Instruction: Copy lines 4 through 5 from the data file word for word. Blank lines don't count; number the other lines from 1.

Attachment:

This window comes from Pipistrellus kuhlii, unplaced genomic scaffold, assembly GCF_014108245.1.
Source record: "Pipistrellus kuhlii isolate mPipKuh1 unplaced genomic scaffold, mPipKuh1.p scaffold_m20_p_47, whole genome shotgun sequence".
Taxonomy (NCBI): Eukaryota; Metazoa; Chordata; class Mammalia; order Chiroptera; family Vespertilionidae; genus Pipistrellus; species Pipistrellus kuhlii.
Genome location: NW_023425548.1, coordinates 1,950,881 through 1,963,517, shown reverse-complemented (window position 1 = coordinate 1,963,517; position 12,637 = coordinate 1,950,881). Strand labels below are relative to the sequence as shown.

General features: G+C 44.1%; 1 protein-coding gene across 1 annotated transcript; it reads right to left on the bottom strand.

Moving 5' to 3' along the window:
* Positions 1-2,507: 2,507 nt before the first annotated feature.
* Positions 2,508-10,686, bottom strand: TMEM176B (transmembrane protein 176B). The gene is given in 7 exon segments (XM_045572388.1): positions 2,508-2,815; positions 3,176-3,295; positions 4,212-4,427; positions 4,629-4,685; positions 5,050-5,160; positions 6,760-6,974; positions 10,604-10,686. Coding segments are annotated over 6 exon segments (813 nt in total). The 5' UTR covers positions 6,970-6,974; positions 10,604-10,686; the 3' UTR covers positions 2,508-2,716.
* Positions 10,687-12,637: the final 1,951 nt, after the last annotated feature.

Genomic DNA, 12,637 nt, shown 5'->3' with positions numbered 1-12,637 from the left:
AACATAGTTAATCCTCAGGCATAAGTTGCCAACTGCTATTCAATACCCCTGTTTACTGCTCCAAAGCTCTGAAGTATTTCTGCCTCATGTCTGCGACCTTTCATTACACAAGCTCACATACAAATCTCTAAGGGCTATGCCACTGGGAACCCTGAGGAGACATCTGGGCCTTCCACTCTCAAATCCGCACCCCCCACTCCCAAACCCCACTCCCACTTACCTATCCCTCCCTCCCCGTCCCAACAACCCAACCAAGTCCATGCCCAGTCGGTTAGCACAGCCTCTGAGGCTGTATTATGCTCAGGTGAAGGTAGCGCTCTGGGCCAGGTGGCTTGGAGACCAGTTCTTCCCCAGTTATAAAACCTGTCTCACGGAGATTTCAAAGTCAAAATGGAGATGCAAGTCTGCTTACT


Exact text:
Genome location: NW_023425548.1, coordinates 1,950,881 through 1,963,517, shown reverse-complemented (window position 1 = coordinate 1,963,517; position 12,637 = coordinate 1,950,881). Strand labels below are relative to the sequence as shown.

General features: G+C 44.1%; 1 protein-coding gene across 1 annotated transcript; it reads right to left on the bottom strand.